Little Gull Island forms the base for the Little Gull Lighthouse, which marks the southern gatepost of that notorious tidal passage known simply, and forebodingly, as “the Race.” Since 1869 the lighthouse has been an aid to navigation, a service to mariners which will continue even as the Federal Government’s General Services Administration carries out the auctioning off of the lighthouse.
For aficionados of lighthouses, this is one of many opportunities to own a private, operational, example of these lonely salients of the sea.
However, the affectation of “lighthouse keeper” not mere facade; the Coast Guard will retain rights of access to maintain the facility as an active aid to navigation. What’s more, for the seeker of a lone and quiet existence on an isolated island, there is a precaution: on foggy days Little Gull Lighthouse sounds a resounding foghorn every fifteen seconds, as warning to mariners. And sometimes the horn sounds continuously in perfectly clear weather.
Noises aside, there is much to spark the curiosity and imagination of those who are drawn to images of life tied inextricably to the sea, whether the ties be real or gossamer strands of dreams.
The island is an acre in size, enough land, really, for a man to live. Thoreau had, after all, a bare acre, and he had not the sea’s abundance to draw upon. Seven miles separate the island from Orient Point on Long Island; but a mere four-tenths of a mile lie between Little Gull and the vastly larger Great Gull Island.
The latter, home to critical and fragile nesting grounds for terns and other seabirds, has been a beneficiary of decades-worth of study and care. The American Museum of Natural History maintains dorms for staff, students, and volunteers who count the seabirds and clear the grasses to make nesting more productive.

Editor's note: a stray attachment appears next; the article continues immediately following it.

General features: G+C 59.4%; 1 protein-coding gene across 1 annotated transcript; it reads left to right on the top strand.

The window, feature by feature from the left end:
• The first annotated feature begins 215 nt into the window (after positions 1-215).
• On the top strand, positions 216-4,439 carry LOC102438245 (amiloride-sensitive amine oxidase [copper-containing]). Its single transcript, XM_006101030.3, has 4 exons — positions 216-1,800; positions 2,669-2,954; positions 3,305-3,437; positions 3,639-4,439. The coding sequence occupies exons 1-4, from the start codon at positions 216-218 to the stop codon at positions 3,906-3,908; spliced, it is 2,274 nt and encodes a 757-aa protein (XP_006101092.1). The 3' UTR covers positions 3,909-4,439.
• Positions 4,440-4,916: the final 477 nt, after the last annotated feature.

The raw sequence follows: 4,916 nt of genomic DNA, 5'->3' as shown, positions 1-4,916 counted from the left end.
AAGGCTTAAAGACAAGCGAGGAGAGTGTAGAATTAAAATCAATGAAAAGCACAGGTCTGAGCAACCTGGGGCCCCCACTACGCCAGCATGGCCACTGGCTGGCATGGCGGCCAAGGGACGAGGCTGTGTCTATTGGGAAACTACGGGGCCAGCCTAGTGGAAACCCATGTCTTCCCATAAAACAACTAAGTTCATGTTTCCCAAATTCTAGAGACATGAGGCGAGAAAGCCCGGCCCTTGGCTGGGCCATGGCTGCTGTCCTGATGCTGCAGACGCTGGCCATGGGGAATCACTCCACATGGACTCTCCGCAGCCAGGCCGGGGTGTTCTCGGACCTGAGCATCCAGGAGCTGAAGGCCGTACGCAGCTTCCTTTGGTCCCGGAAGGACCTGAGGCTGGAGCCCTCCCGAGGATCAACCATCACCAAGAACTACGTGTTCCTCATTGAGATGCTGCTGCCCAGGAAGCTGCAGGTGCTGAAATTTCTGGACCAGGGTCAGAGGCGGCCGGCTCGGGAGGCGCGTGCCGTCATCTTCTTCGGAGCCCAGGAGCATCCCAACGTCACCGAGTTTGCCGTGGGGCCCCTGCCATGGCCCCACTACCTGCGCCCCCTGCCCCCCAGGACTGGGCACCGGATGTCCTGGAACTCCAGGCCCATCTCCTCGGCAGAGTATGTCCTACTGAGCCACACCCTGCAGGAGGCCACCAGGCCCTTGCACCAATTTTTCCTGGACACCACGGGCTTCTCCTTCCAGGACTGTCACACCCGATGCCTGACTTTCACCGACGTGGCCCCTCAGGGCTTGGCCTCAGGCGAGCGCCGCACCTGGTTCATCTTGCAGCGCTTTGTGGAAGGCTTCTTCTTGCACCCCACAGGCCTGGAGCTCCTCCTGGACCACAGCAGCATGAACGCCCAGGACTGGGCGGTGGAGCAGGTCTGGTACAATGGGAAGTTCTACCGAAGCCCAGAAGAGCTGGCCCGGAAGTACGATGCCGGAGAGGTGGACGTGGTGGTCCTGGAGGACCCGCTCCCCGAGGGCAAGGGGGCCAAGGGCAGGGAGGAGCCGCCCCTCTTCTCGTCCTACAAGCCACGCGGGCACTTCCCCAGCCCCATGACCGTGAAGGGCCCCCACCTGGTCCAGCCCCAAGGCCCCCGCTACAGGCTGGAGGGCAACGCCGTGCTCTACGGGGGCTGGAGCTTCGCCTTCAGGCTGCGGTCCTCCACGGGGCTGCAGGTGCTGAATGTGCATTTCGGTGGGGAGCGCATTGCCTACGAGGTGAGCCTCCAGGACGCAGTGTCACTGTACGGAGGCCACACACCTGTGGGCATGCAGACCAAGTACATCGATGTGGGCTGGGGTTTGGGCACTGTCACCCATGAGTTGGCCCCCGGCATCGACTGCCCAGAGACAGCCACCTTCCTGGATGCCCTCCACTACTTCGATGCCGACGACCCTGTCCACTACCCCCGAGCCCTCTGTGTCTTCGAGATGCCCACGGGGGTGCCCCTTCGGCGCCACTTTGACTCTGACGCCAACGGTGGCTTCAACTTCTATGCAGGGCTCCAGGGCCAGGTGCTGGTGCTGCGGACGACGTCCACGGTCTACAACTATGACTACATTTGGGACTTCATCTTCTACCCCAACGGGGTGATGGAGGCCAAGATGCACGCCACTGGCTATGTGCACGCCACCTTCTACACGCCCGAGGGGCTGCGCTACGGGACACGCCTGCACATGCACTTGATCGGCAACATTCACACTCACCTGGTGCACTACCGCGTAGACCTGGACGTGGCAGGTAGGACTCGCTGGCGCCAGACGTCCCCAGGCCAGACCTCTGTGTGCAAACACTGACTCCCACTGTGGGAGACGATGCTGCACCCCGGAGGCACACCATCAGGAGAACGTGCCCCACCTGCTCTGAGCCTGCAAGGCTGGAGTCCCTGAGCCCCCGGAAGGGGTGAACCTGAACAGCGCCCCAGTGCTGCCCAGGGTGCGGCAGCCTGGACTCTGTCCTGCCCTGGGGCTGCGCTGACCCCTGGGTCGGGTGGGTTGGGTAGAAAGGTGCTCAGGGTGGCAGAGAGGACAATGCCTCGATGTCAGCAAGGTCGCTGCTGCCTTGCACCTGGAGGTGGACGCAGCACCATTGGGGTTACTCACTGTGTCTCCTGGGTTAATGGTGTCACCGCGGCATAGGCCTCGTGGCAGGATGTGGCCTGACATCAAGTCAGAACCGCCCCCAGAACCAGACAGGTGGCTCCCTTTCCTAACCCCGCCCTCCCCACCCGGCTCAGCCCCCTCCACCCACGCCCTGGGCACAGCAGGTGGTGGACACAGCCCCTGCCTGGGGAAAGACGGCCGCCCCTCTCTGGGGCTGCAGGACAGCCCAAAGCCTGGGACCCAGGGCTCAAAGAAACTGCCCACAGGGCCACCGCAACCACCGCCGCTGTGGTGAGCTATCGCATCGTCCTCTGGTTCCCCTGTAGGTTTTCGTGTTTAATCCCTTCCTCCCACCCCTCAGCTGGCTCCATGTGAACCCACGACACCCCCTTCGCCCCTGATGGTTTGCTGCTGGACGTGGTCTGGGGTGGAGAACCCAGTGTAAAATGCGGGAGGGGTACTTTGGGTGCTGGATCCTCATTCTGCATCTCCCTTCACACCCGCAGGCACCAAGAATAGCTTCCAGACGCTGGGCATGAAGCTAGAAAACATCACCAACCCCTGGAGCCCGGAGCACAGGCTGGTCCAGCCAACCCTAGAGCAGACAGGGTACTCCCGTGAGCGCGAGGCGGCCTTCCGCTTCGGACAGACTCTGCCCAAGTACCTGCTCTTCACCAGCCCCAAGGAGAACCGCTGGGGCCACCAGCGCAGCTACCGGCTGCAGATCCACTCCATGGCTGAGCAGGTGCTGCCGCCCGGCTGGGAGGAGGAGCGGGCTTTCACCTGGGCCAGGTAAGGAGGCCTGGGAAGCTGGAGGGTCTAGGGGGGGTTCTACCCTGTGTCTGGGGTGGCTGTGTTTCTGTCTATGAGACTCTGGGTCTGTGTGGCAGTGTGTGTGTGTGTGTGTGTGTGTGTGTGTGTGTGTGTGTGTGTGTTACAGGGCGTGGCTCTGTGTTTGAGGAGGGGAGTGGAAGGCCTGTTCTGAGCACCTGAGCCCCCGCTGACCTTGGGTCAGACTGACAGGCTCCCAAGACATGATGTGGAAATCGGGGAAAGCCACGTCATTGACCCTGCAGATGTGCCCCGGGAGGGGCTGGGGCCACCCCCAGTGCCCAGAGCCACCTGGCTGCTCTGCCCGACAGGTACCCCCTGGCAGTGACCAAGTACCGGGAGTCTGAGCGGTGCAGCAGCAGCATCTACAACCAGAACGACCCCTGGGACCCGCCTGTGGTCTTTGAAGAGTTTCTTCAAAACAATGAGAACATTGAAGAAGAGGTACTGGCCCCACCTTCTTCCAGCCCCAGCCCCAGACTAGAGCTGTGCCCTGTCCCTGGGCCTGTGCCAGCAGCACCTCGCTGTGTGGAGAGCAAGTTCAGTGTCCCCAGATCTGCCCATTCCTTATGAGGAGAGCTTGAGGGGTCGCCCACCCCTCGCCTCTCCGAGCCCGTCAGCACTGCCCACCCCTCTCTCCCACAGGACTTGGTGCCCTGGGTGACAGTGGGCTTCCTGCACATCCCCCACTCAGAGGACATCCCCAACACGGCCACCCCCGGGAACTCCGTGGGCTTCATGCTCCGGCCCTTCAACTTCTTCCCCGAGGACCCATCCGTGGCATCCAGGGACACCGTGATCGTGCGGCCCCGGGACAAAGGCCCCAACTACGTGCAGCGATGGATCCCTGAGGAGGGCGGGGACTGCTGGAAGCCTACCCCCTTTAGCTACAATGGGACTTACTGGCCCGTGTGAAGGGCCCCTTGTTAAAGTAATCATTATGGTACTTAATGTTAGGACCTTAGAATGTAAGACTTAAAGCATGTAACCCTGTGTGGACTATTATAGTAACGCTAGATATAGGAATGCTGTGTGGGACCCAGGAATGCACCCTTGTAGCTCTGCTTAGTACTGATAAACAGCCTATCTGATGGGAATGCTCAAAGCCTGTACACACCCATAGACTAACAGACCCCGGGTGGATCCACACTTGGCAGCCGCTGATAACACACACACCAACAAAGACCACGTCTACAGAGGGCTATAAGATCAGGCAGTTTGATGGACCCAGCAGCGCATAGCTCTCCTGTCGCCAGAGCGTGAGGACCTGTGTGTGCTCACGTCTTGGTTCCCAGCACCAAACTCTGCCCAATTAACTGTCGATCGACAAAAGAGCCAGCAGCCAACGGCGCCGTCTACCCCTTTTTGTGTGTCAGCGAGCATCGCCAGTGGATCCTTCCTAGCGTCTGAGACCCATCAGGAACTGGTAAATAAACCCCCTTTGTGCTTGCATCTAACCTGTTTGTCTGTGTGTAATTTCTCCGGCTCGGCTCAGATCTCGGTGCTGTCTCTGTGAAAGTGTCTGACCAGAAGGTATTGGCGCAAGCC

Helen Hays has directed this research work since 1969; but of Little Gull Island itself she says, “it is not a significant habitat” for the species of seabirds common to the region.
“Great black-backed gulls nest on Little Gull,” she says, “as well as herring gulls, double-crested cormorants, and possibly a pair of oyster catchers.” However, she adds, “we of course would prefer that a private owner not have loud parties, lights, or loud music during May, June, July, or August.” Such unnatural additions to the soundscape would only cause stress for the nesting seabirds, who face enough human-borne stresses already.
A further caveat for the would-be lighthouse owner: these are historic landmarks, and so must be maintained in keeping with their original design and construction. Not, one may presume, that a stone and brick structure which has already survived some 143 winters, countless storms, gales, and hurricanes, represents a particularly high-maintenance undertaking. Major re-constructions would be another matter, though, what with the cost of cross-seas shipping and unloading.
This is why most lighthouse sales go to non-profit groups interested in maintaining these historic structures, whose genesis is linked directly to Alexander Hamilton. In 1789 Hamilton lobbied for a national lighthouse construction and maintenance program, another act of remarkable foresight by an American founding father.
There is still time to enter a bid for this historic lighthouse, for which bidding at press time had reached $60,000. Further information can be found at www.gsaauctions.gov, or call 617.565.5700.